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Active Adult Living Retirement

Road to National Senior Games

Update: 2021.   Well the next National Senior Games are postponed to May 10th to 23rd 2022 in Fort Lauderdale.  The following is how I met my competitor and friend a few years ago.

I first met Michael Devaney when they called race walkers to the starting line at the Georgia Golden Games last year.  He said he was from Arizona and he was planning on going to all the state senior games and then the National Senior Games (held in Birmingham, Alabama, June 6-8, 2017).  He already knew my name because he had made note that we are in the same age bracket and have similar times.

So far Michael has gone to 36 state senior games.  He has won medals in every state visited, many times the gold medal in race walking, a sport both he and I enjoy.

We hooked up on facebook to keep in touch. I posted that I was going to be race walking in the Singleton 5K by The Atlanta Track Club in nearby Norcross, GA and he posted back that he was making plane reservations and would be joining me.  I told him this was not a judged race walk, but a general running event, but we both liked the idea of a race on a road course like we will have at the National Senior Games and it would be timed as well.  A little friendly competition also.

This was great news since my last competitive race walk was last October, even though I have been in a couple races since without competitors.  Racing without competitors is not the same.

Yesterday morning, I left home at 5:15am on my journey down to Norcross. At the Atlanta Track Club check in table they told me 2100 people had registered for the race, starting in Thrasher Park going out on a 5k long loop.  It was Chronotrack chip timed event with the chip embedded in your race bib pinned on all four corners to the front of your shirt. When you cross the starting line an electronic mat that you step over reads your chip and starts your time. When you cross again, it records  your race time.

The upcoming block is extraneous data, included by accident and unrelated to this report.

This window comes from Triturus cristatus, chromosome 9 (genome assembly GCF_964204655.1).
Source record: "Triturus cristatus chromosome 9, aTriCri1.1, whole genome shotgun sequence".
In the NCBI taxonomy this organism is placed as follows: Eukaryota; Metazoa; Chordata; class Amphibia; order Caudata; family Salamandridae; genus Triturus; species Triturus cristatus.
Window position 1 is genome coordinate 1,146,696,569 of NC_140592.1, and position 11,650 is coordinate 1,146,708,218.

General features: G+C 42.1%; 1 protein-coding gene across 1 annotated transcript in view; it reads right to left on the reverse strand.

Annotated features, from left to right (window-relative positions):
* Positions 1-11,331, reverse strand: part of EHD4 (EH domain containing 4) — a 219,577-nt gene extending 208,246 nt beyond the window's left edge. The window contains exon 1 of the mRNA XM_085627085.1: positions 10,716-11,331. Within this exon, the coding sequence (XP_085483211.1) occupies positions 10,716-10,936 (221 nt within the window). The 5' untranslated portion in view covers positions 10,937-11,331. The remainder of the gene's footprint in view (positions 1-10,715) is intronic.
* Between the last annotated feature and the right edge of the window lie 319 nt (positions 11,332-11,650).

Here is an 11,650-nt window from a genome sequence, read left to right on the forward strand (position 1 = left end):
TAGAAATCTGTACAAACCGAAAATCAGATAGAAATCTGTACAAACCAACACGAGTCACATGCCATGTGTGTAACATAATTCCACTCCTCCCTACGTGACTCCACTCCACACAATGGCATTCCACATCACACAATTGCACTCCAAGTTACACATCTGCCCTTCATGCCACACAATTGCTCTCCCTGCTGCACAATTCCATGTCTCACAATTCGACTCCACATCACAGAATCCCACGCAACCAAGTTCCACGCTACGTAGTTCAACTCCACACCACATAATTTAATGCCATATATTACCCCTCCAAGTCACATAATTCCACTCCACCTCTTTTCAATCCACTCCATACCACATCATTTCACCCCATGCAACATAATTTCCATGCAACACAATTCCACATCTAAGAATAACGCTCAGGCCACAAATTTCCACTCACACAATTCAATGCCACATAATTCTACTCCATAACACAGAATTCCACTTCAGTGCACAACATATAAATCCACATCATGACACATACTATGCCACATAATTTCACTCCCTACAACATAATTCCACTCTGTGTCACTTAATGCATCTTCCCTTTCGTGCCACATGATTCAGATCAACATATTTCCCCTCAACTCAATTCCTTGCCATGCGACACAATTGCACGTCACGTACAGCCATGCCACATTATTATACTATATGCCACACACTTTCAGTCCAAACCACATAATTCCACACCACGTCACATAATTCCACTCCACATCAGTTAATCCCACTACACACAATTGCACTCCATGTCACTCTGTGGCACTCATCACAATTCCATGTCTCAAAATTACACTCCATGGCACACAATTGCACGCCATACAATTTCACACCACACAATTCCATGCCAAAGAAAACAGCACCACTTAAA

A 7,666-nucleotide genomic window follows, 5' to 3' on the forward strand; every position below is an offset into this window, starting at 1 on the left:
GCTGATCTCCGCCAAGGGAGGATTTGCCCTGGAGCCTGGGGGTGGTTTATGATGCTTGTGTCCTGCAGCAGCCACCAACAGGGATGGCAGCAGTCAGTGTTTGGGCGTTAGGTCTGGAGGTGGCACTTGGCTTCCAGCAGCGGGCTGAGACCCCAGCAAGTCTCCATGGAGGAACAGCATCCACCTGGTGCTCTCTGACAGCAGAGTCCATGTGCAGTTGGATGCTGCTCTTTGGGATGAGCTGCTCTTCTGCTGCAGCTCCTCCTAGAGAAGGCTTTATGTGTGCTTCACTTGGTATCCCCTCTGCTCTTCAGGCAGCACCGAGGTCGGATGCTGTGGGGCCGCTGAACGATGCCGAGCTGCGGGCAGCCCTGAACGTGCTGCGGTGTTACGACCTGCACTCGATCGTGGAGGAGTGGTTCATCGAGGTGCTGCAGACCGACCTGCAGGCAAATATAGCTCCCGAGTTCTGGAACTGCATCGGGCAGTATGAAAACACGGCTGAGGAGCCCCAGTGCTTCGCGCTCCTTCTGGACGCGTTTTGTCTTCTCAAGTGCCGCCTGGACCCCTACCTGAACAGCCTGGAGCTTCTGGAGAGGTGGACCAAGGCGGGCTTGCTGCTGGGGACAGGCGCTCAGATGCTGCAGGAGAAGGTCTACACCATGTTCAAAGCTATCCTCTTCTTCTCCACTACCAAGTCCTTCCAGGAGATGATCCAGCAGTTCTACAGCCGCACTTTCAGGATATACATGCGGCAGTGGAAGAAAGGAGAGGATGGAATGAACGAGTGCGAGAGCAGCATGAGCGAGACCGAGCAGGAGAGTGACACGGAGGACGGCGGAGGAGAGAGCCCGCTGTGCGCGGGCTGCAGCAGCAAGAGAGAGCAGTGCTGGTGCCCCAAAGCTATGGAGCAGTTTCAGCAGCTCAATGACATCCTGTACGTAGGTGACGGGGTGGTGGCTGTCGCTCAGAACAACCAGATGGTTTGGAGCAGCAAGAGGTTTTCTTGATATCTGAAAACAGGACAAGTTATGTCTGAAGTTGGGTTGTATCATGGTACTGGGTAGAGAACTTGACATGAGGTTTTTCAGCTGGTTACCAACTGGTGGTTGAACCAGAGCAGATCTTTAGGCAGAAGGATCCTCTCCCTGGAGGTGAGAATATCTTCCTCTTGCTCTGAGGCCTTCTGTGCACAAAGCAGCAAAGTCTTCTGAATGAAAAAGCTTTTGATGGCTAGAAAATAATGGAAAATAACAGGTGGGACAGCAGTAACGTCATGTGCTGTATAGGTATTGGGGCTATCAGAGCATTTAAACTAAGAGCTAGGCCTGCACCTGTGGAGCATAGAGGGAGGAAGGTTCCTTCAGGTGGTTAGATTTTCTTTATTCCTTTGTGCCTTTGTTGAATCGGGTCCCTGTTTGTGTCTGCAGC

I met Michael at the registration area and we warmed up. It was amazingly great weather for a race and all the people were buzzing around.

Most were much younger than we were and were runners, so we found ourselves in the D heat, which was the last to start.  Mistake! We were in the back of this D heat when it started and the slowest runners/walkers were in front of us. We crossed the starting line and our time was activated. As we turned on to the race course we couldn’t pass the much slower people, shoulder to shoulder in front of us!  I let out a curse.  Micheal said lets hit the sidewalks that went around to the right. I tried to follow and was blocked so I went to the left.

The blockage went on for almost three minutes until we converged side by side ahead of and free of those slow pokes. We were off and race walking.  Micheal took the lead for a while, then I took the lead for a while. He took it back.  On the hills I would do better, because of my training on hills here at Village at Deaton Creek.  Going down hill he would do better and catch up.

About a mile out from the finish line I took the lead going up a long hill. We topped the hill to take a right on the main road to the finish line and a race official said it was only one half mile to the finish, downhill from here.  It wasn’t.  Turning on to the main road it was uphill again. That’s OK with me because I was still in the lead. I was really breathing hard but it wasn’t far I kept telling myself.